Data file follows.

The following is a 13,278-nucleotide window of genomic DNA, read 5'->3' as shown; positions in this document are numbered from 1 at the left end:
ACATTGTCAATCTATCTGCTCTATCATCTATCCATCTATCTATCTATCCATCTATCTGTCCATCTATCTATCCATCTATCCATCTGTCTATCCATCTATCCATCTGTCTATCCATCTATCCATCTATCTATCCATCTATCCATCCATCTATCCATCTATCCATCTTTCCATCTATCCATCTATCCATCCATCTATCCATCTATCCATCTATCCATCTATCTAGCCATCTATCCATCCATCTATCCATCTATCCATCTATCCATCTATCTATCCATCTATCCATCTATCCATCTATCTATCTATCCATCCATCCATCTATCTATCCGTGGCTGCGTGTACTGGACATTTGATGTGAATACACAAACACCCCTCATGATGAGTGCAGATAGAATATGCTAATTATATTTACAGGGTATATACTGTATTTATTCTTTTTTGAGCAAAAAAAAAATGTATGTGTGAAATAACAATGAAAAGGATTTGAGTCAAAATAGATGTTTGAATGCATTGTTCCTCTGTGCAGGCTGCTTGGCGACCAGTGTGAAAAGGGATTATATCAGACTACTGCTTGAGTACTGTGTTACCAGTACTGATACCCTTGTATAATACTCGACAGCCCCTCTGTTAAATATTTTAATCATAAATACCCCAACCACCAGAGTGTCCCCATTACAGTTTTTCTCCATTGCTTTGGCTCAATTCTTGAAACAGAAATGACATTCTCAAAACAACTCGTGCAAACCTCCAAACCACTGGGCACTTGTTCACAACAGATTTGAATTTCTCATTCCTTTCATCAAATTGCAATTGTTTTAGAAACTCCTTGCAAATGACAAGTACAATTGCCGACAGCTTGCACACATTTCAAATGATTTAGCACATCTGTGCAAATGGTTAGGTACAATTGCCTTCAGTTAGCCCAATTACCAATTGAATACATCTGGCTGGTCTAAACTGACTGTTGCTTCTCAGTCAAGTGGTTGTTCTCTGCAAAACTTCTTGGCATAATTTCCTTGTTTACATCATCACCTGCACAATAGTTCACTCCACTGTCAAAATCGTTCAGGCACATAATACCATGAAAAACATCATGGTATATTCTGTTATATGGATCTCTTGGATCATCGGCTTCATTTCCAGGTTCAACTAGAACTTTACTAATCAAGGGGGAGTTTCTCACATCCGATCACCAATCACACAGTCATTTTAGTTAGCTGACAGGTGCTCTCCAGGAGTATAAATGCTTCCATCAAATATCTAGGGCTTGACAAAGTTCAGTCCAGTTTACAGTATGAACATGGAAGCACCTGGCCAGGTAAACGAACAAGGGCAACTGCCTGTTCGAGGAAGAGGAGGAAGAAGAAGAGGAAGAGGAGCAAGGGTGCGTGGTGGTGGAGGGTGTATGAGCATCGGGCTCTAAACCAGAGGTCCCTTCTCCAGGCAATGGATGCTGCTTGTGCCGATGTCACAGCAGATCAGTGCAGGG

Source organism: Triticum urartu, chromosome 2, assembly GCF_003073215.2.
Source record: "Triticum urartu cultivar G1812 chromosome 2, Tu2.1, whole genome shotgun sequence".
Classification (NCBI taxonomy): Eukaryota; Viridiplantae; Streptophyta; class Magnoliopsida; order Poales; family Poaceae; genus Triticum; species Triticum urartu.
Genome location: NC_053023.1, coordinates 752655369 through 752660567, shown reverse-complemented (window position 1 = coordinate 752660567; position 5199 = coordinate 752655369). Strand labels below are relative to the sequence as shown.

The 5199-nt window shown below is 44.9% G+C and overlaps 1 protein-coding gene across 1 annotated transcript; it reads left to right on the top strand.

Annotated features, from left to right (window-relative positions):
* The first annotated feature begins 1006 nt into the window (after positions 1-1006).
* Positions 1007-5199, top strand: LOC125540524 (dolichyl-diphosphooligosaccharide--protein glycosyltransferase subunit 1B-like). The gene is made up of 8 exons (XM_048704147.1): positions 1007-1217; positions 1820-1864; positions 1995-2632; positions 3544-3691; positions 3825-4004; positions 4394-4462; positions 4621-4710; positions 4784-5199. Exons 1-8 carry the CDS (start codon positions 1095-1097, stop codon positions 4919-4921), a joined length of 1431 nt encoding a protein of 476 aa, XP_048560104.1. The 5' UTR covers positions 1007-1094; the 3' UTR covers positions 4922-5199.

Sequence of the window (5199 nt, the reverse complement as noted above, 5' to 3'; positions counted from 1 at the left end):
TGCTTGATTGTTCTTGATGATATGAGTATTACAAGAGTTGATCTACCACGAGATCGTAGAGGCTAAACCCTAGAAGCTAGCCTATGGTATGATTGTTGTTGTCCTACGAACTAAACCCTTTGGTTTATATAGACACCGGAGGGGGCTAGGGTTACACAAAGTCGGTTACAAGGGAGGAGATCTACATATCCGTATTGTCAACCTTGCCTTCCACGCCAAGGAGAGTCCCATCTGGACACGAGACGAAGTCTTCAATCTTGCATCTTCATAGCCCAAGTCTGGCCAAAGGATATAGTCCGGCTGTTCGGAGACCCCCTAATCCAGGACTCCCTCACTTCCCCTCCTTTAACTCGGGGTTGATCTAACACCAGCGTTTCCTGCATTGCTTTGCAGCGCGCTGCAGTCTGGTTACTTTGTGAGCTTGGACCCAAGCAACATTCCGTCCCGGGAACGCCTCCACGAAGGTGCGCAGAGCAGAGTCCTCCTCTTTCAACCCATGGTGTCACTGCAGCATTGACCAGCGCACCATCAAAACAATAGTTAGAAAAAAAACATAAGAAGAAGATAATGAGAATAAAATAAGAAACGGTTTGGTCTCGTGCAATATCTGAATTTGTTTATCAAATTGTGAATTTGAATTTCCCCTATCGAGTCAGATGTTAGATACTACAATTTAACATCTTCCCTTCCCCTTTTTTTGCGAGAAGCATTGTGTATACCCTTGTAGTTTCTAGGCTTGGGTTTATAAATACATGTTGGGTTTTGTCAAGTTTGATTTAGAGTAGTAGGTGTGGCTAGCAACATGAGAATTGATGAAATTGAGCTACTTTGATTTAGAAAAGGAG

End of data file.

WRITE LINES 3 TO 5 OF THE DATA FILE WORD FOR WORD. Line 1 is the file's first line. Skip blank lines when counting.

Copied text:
Source organism: Triticum urartu, chromosome 2, assembly GCF_003073215.2.
Source record: "Triticum urartu cultivar G1812 chromosome 2, Tu2.1, whole genome shotgun sequence".
Classification (NCBI taxonomy): Eukaryota; Viridiplantae; Streptophyta; class Magnoliopsida; order Poales; family Poaceae; genus Triticum; species Triticum urartu.